Swimmers hope to make waves at state

Crimson Bears seek first state swim title since '84; boys in tight race for championship

Posted: Friday, November 08, 2002

ANCHORAGE - The boys half of the state swimming and diving championships this weekend is so close it's like drawing names out of a hat - you could reach in, pull out any team's name and call it the champion.

As many as seven teams, including the Juneau-Douglas High School Crimson Bears, have realistic shots at winning the boys title in what's shaping up to be one of the closest team races in recent years. Besides Juneau, the other teams in the title hunt include Soldotna, Homer, Service, North Pole, Lathrop and five-time defending champion Dimond, which has won seven of the last eight titles.

Last year's state meet came down to the final event - the 400-yard freestyle relay - with Dimond winning the team title with 74 points to 70 for Lathrop, 69 for Service and 55 for Juneau in fourth place. This year's meet could be even closer, and Dimond is the only one of the seven leading contenders not to have a relay team qualify for the final event.

"It's so close," Juneau coach John Wray said. "For the boys there are seven teams that are so close to each other . You can do the meet a couple of ways and get different winners. ... Last year was pretty close and all it takes is one thing to turn it around. Lathrop had one person DQ (disqualified) and Dimond won the meet."

"It's mostly a team thing we're looking for," said Juneau sophomore Paul Hughes, who has the top seed time in the 200-yard individual medley and is seeded second in the 100 breaststroke with a time good enough to earn him all-American consideration. "We have really high goals as a team."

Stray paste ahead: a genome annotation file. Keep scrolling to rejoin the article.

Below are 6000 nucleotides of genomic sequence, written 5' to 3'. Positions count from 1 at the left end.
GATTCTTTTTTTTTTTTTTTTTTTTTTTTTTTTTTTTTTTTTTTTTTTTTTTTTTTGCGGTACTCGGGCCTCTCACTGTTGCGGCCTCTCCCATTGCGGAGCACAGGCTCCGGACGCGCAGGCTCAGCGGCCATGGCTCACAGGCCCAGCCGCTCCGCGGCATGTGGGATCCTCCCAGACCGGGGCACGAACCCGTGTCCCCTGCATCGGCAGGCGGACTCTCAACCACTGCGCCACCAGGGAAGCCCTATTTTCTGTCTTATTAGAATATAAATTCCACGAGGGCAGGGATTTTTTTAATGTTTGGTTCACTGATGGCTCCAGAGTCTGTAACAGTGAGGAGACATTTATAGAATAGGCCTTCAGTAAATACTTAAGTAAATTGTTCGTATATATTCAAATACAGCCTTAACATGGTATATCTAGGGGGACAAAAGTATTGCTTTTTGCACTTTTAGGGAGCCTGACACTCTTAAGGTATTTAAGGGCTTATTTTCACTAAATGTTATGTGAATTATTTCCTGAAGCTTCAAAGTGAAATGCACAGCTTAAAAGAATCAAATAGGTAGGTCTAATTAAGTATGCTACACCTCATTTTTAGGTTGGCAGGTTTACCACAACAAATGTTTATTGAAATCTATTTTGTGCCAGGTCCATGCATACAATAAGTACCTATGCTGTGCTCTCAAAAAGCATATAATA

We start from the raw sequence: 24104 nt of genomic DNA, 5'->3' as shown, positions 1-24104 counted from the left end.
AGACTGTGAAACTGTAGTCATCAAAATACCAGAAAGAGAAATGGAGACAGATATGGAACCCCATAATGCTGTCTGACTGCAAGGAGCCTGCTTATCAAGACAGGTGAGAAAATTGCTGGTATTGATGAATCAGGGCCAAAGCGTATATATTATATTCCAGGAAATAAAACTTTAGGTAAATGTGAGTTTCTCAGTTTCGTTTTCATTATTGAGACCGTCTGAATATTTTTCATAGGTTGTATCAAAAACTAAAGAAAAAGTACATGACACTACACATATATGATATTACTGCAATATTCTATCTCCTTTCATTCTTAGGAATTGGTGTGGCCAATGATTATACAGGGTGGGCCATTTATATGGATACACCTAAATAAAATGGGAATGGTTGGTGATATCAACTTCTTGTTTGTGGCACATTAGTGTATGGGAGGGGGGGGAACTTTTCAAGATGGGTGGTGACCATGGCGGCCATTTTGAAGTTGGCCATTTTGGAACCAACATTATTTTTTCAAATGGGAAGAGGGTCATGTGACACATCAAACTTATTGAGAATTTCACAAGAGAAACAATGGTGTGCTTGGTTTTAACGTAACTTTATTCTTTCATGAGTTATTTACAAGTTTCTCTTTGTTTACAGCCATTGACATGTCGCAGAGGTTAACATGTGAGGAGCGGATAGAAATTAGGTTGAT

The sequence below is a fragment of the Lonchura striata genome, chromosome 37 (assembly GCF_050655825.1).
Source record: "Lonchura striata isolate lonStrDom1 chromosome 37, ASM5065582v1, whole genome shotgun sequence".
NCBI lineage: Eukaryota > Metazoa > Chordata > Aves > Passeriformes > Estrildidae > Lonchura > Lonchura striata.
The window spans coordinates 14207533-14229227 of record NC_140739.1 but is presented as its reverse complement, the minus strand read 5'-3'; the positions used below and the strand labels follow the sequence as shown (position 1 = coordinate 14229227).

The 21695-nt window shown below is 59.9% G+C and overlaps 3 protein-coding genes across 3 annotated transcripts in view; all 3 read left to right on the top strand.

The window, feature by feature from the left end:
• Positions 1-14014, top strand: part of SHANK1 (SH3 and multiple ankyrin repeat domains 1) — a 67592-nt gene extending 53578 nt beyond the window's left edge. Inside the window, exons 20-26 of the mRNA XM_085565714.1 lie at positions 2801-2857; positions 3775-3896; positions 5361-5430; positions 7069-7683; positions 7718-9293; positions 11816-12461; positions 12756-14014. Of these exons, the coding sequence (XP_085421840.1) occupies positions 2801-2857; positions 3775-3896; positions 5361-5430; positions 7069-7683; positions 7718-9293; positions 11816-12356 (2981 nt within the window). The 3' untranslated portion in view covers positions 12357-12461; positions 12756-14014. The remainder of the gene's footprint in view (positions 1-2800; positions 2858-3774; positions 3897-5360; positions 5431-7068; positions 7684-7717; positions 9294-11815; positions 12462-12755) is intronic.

Hughes is one of two Juneau boys to earn a top seed this weekend, with junior Kirk Fishel the top seed in the 100 backstroke. Ketchikan senior Ben Voetberg is the only other Southeast swimmer to have a top seed, in the 100 freestyle.

"I think anybody can take it," Fishel said. "All the other teams are looking great, but we're hoping to get it. I'm swimming faster than last year. I'm looking for a good performance and not really a certain place."

If the Juneau boys can win the state title, it will be the school's first state swim championship since 1984 when Juneau won with just six swimmers. The last time the Juneau girls won was in 1983.

The girls meet also figures to be close, but with fewer teams in the mix - two-time defending champion Service, Soldotna and Lathrop. Service, which won with 144.5 points last year over Soldotna (59.5) and Dimond (57), has won four of the past six state titles. The Juneau girls took 10th place last year, but hope to improve their finish this weekend.

"We're shooting for the top five," said senior Weather Potdevin, who is Juneau's top girls state qualifier with a fourth seed in the 500 freestyle. "We've been working hard all season and our tapers are going well. We're hoping we can finish better than we did last year. Some of us were disappointed with where we were last year."

If Juneau doesn't win a team title, the Crimson Bears would love to claim their first individual state championship since 1997. That year Juneau picked up three state championships as Jesie Lewis won the girls 50 freestyle and 100 free events to earn girls swimmer of the year honors, and Wade Walter tied with Petersburg's Derek Gibb to share the title in the boys 100 backstroke.